Torah Reading for Week of December 8-14, 2013
By Rabbi Elijah J. Schochet, PhD, AJRCA Professor of Talmud
What kind of rabbi are you?
My characteristic response to this question would go something like this…”I am an orthodox rabbi in terms of my personal observance, serving a Conservative congregation, of which most members are Reform.”
Whatever this answer may have lacked in theological profundity, it probably made up for in terms of pragmatic reality.
In truth, I never liked any of the three most popular denominational labels, Orthodox, Conservative and Reform. The phrase I felt most comfortable with when describing myself was “Traditional”, and G. K. Chesterton (in his book entitled, “Orthodoxy”) provides us with a pithy, yet powerful, definition of the word “Tradition”.
“Tradition means giving a vote to the most obscure of all classes, our ancestors. It is a democracy of the dead. Tradition refuses to submit to the small and arrogant oligarchy of those who merely happen to be walking about. All democrats object to man being disqualified by the accident of birth; tradition objects to their being disqualified by the accident of death.”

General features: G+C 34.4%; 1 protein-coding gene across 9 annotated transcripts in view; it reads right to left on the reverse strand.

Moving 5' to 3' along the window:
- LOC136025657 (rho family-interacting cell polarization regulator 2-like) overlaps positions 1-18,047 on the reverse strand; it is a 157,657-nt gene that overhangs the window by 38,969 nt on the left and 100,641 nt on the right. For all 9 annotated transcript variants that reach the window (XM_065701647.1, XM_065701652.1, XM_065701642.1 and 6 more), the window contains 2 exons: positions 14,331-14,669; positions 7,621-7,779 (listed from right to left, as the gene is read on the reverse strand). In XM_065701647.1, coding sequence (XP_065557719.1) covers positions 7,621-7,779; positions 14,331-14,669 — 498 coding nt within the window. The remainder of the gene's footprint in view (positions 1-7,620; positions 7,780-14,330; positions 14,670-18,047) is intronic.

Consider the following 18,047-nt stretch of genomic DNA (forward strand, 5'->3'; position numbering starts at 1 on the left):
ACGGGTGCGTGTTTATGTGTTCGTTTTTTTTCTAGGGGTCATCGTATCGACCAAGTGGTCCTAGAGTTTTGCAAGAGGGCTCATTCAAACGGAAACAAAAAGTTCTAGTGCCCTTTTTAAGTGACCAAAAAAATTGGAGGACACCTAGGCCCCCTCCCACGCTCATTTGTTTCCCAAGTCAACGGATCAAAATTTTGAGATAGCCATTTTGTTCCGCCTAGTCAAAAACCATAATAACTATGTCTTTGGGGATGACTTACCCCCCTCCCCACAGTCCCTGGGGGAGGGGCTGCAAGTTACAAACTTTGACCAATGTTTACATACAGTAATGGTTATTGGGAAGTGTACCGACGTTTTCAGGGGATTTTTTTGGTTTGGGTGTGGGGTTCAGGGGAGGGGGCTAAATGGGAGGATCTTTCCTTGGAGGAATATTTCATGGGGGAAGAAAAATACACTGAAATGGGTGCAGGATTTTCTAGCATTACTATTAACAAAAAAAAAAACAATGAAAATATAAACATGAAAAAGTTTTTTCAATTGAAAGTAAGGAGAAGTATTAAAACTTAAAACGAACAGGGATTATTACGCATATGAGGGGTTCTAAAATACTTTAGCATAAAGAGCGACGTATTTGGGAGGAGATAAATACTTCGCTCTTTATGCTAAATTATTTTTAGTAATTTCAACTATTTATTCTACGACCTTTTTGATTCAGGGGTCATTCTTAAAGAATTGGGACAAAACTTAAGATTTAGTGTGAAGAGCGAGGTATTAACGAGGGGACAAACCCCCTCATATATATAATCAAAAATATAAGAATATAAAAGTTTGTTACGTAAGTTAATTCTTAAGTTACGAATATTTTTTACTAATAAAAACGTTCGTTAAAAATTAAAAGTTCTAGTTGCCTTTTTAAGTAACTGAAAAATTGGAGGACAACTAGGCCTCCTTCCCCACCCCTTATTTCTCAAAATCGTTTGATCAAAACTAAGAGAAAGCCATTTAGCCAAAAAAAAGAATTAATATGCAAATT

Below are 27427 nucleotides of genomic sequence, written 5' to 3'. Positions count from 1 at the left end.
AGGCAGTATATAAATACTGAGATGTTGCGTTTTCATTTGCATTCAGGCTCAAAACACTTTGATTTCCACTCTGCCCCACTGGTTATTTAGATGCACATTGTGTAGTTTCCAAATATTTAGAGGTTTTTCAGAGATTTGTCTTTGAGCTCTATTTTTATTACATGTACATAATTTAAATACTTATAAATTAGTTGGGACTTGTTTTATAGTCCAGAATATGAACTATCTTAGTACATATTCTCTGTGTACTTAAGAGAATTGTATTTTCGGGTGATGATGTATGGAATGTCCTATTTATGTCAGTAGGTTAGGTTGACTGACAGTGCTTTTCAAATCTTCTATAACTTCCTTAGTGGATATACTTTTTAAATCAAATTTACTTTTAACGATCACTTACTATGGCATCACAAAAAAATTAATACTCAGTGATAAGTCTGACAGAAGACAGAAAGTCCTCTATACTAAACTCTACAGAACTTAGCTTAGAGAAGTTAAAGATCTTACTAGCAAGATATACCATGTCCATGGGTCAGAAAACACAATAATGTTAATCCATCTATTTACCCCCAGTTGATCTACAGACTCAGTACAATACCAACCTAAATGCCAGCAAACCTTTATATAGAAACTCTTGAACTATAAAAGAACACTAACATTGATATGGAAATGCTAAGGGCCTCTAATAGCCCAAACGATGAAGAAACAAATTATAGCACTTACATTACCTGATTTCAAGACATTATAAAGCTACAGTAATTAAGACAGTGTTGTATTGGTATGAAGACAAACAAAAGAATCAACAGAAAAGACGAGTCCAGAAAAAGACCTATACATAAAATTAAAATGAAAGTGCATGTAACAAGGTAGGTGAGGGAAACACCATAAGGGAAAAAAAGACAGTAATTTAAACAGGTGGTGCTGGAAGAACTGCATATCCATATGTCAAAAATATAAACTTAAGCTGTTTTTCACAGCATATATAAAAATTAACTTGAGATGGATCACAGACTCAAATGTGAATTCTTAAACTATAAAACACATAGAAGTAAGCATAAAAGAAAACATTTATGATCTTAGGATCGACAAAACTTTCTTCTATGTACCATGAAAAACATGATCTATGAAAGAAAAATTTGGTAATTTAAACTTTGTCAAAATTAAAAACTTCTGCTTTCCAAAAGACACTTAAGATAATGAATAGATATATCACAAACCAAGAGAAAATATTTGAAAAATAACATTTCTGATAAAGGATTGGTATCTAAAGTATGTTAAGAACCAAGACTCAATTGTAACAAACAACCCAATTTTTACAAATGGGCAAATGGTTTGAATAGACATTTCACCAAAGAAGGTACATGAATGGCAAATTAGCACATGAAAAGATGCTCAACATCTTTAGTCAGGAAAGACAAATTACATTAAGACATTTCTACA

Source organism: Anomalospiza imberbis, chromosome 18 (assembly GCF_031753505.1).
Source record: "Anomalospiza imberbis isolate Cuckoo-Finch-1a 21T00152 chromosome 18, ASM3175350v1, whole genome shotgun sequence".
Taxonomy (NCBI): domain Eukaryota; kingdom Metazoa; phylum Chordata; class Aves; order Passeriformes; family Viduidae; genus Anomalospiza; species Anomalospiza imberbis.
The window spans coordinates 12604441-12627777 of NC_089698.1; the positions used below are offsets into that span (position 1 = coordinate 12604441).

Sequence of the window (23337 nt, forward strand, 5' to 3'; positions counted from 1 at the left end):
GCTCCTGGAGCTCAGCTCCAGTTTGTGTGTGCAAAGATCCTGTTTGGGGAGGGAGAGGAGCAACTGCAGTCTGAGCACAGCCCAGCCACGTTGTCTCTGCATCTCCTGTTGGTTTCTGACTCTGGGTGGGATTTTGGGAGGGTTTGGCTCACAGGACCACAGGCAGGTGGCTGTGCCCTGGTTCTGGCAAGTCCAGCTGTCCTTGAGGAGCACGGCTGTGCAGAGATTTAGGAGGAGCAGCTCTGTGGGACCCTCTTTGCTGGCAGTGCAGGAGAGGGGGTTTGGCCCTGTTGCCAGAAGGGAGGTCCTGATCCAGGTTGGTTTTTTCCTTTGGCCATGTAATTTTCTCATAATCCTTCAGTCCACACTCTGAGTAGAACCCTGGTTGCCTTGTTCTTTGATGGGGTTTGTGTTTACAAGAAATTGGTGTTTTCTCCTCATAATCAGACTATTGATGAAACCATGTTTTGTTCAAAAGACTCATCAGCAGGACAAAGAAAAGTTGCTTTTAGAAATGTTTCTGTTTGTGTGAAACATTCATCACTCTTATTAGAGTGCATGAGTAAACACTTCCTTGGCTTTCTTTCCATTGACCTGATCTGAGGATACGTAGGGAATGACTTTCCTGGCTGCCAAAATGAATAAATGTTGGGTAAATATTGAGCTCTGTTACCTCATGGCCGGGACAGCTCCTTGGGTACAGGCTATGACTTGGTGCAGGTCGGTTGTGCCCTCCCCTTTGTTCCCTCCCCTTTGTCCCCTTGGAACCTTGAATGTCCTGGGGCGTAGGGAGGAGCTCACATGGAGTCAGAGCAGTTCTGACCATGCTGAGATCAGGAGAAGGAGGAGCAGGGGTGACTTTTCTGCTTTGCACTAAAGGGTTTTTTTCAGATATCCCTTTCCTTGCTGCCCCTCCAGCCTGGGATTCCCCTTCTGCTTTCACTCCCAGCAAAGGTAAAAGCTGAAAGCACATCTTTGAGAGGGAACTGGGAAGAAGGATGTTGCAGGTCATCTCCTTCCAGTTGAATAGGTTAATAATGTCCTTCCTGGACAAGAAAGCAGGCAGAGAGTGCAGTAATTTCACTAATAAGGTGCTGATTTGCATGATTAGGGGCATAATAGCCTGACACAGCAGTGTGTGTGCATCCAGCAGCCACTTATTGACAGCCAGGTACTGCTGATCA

Powerful words, are they not? And they are truthful words as well.
Just imagine how impoverished our lives would be if we were limited to only the present tense. The wisdom of the past, and the artistic contributions of men and women of genius no longer alive are too sacred, precious, and beautiful for us to fail to appreciate.
Should our loved ones cease to be a part of our lives simply because they are no longer living? They are with us with every breath we draw, they are joined to us whenever we intone the words of Kaddish and Yizkor and whenever we celebrate significant familial milestones in our lives. The power and magic of memory reunites us with them.
What kind of rabbi am I? What kind of Jew are you? Instead of responding with a party-line identification label, perhaps the best answer is encompassed in the word, “Tradition”. After all, tradition affords us the deepest and richest way to live our lives. It bestows upon us the blessing of continuity.
When the prophet Elisha’s servant panicked upon beholding the troops of Aram poised to attack, exclaiming, “My master, what shall we do?”, the prophet replied, “Fear not, rabim asher itanu measher etam (Those that are with us are more numerous than those that are with them)”.
“Tradition” affords one the protective companionship of vast multitudes from many generations. “Tradition” enabled our ancestors to survive the servitude in Egypt foretold and foreshadowed in this week’s Torah portion, Vayehi.